Everybody Loves Raymond: Service dog learns along with students at CCHS
By James Grob, email@example.com
Jenae Noonan, one of the Spanish teachers at the high school, has her third service dog in training attending class this year. Raymond is in training to be a service dog, and with the help of Charles City students, he’s learning how to behave in an area with lots of people surrounding him.
A year ago, Noonan talked to the Charles City Community School District Board of Education about the Retrieving Freedom foster dog program and introduced Rocky, a two-year-old Labrador, who was present at school on Fridays and some Mondays as part of his training to become a service dog for a veteran, a child with autism or an individual with diabetes.
Noonan said the service dogs are an asset in her classroom. She said that when students are learning Spanish it can be intimidating to try to speak the language out loud, and Rocky is a “non-judgmental listener.”
“He’s not going to make fun of them, he’s not going to make them feel bad for being wrong,” Noonan said. “Nothing can go wrong there.”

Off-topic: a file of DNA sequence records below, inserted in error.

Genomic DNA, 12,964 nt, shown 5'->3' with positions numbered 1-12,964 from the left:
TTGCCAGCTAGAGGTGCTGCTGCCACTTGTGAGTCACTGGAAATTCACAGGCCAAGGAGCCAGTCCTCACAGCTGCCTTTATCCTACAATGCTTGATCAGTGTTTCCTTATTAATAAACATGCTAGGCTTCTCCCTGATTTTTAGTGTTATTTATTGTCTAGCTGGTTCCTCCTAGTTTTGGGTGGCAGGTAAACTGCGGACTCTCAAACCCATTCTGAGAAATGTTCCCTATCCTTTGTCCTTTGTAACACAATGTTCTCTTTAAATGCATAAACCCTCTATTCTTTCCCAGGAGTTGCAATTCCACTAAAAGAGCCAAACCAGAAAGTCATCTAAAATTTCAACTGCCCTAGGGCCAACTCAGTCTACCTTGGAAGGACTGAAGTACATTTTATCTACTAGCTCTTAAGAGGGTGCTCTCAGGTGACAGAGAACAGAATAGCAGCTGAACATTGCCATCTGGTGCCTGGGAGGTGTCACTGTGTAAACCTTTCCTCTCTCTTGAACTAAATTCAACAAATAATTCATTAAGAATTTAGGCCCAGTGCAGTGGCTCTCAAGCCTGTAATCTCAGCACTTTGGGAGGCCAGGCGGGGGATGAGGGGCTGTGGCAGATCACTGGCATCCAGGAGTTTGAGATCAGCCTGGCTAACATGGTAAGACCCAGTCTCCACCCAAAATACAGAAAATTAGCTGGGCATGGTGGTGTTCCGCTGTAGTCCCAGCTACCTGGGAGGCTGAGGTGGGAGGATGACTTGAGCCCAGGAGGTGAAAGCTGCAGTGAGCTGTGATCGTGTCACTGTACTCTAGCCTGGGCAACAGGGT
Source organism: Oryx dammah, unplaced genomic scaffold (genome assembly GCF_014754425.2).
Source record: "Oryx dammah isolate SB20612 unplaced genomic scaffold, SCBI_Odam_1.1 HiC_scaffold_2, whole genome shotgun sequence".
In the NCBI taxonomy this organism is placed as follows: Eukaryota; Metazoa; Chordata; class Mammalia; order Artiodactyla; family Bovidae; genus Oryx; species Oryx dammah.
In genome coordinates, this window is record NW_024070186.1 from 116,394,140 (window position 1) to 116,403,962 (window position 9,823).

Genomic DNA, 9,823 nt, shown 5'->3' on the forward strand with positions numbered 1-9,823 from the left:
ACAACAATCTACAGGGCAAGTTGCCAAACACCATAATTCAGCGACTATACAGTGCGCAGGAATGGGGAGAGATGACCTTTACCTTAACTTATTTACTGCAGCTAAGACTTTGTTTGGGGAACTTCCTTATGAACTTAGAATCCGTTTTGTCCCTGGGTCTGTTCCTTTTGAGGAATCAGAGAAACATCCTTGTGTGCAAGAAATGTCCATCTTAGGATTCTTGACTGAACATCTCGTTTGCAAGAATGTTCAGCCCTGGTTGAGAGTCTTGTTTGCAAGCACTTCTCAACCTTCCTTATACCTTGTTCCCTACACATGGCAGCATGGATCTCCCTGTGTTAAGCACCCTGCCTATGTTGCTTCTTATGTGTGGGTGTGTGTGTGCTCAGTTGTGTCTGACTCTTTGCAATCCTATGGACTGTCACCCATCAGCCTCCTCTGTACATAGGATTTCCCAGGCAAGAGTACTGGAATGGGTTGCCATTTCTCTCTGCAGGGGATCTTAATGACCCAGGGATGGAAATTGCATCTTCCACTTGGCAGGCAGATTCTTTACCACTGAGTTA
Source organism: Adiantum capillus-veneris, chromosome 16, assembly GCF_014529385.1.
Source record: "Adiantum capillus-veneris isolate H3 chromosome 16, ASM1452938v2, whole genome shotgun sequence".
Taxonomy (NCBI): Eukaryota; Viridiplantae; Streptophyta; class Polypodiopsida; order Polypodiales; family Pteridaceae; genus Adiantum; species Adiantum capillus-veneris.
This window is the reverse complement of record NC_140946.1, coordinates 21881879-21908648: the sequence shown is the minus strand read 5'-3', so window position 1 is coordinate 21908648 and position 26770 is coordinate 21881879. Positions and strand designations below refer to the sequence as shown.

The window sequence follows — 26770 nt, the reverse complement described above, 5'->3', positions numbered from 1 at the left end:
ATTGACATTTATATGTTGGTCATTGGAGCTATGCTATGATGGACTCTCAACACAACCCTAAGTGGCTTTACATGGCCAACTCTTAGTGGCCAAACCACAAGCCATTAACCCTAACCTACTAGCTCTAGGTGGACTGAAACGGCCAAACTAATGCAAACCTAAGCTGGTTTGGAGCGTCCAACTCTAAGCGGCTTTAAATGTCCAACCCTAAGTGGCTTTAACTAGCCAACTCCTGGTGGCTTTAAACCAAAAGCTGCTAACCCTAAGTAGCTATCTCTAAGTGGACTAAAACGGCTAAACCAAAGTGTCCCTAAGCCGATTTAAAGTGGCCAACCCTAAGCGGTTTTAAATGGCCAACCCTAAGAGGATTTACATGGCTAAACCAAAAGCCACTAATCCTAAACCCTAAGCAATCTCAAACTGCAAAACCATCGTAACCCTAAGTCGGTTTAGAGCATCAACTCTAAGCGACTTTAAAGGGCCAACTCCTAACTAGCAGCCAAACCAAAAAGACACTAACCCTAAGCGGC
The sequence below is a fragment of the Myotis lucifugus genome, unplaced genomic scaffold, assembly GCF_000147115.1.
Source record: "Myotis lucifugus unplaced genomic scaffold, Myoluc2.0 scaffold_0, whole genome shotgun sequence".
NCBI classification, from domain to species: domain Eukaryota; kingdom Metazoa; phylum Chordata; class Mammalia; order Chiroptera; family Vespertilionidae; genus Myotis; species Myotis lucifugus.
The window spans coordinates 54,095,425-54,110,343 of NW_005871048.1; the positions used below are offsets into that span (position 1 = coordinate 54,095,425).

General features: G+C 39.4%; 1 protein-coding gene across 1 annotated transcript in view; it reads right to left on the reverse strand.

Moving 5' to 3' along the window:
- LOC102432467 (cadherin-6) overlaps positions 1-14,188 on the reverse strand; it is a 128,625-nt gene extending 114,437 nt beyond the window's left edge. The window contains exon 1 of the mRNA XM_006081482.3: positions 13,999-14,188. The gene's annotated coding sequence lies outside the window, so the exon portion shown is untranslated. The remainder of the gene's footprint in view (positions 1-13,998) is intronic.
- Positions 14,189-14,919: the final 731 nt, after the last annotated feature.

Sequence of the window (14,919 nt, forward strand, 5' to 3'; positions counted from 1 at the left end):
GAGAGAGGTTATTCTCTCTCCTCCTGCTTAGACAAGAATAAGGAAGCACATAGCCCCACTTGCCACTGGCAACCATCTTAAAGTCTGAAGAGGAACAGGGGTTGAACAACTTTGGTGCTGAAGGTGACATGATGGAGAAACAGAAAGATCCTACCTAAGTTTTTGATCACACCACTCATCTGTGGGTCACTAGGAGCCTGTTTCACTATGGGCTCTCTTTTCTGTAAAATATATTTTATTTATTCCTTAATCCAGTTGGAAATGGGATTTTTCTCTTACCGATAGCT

Retrieving Freedom Inc. is a non-profit organization based in Waverly, dedicated to training service dogs to help people. Several school districts are participating in the program. The service dogs help improve the lives of the people they are placed with and help with specific chores and perform tasks associated with their training.
Keegan Birkicht, the Iowa unit director for Retrieving Freedom Inc., was the guest speaker at the Veterans Day ceremony that was held Monday morning in the Comet Gym at Charles City Middle School. She explained some of the things the program’s trained support animals can do.
Birkicht said a trained service dog can help a veteran deal with stress, safety concerns, brain injuries and physical disabilities.
Retrieving Freedom trains dogs — mostly Labradors — to help veterans living with post-traumatic stress disorder and injuries sustained during their service, as well as children with autism.
“Dogs are very loyal, they’re very happy,” Birkicht said. “I think there’s a lot we can learn from dogs. We can learn loyalty, we can learn respect, to live in the moment, and to be grateful for the little things.
“They love unconditionally and they don’t judge,” she said.
Noonan said that when she interviewed for a position at Charles City, she was asked questions about how she would make herself more involved in the community and how she could make an impact.
“It was a very natural reach for me to go to Retrieving Freedom and try to make that connection.” she said. “I’m getting my students to see how important volunteering is, and how disabilities are not necessarily something that you can always see.”